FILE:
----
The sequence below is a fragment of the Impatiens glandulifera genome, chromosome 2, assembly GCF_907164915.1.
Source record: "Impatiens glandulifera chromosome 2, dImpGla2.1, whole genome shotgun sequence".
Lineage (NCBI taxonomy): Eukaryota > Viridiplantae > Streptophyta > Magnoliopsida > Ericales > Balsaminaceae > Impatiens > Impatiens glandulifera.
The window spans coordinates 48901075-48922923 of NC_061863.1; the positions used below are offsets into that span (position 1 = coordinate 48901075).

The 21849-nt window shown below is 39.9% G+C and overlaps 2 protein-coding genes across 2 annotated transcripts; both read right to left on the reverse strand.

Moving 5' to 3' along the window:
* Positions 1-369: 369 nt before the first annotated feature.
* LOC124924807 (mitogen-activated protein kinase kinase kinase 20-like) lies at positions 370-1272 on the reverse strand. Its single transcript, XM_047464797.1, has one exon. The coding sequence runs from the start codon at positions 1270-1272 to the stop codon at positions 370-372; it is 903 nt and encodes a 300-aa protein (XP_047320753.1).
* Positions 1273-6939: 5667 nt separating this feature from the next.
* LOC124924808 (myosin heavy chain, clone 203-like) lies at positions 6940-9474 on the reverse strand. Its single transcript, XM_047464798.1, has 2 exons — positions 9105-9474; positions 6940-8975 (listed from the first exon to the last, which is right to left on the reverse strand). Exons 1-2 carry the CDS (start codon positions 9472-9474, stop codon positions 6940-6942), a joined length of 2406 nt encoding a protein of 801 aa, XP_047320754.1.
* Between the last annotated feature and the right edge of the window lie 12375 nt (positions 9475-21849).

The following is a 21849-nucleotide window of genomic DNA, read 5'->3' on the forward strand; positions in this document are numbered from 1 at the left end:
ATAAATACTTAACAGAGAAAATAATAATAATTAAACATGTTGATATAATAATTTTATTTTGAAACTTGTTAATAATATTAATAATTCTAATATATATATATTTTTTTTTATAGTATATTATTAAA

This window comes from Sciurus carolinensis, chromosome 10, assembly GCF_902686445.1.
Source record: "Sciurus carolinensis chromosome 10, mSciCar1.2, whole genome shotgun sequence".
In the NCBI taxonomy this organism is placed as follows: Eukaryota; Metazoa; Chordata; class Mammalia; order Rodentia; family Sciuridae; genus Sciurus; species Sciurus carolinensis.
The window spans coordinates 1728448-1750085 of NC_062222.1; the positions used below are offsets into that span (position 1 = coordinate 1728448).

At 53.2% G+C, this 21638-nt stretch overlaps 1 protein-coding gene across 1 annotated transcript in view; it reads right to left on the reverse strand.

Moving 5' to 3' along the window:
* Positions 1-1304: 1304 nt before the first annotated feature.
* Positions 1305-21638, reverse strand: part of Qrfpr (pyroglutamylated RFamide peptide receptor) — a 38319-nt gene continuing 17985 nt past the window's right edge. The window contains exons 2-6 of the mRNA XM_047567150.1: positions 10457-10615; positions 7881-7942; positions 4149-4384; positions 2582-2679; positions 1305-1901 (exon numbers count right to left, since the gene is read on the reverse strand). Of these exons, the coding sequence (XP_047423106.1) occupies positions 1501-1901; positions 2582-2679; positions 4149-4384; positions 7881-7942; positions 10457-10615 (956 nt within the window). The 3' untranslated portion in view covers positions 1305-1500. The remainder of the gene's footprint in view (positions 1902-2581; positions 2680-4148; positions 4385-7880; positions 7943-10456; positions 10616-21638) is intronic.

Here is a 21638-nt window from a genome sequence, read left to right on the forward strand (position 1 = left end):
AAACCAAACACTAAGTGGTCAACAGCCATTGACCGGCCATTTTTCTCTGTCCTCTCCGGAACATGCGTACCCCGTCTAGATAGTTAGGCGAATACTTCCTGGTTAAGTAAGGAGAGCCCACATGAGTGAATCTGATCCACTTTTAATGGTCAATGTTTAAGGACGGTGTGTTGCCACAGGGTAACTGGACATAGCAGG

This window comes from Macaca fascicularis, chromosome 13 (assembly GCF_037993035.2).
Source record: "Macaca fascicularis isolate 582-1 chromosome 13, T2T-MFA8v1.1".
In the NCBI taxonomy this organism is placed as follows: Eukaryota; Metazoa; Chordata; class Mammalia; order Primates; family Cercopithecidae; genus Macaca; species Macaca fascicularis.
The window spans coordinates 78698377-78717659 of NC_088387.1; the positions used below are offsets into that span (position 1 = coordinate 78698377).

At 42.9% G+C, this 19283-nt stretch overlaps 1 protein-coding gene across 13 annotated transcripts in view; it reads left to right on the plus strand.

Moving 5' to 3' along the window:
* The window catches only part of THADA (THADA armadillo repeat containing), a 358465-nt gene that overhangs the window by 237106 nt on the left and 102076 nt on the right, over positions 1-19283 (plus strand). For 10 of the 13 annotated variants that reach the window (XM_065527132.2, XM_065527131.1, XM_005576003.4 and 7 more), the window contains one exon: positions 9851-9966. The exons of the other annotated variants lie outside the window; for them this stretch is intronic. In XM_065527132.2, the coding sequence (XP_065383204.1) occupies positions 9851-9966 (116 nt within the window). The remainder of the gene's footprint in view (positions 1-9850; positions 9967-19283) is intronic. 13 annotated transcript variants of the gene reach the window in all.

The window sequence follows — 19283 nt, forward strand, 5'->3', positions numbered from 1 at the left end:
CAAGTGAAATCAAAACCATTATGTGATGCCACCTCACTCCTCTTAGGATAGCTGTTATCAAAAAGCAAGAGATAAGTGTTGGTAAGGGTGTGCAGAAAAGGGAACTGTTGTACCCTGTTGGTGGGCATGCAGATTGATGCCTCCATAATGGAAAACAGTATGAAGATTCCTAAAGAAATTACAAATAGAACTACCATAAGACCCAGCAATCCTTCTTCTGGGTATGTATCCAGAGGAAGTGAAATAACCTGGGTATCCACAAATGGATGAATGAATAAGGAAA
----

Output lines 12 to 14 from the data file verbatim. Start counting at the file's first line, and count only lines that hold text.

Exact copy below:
The following is a 21849-nucleotide window of genomic DNA, read 5'->3' on the forward strand; positions in this document are numbered from 1 at the left end:
ATAAATACTTAACAGAGAAAATAATAATAATTAAACATGTTGATATAATAATTTTATTTTGAAACTTGTTAATAATATTAATAATTCTAATATATATATATTTTTTTTTATAGTATATTATTAAA

This window comes from Sciurus carolinensis, chromosome 10, assembly GCF_902686445.1.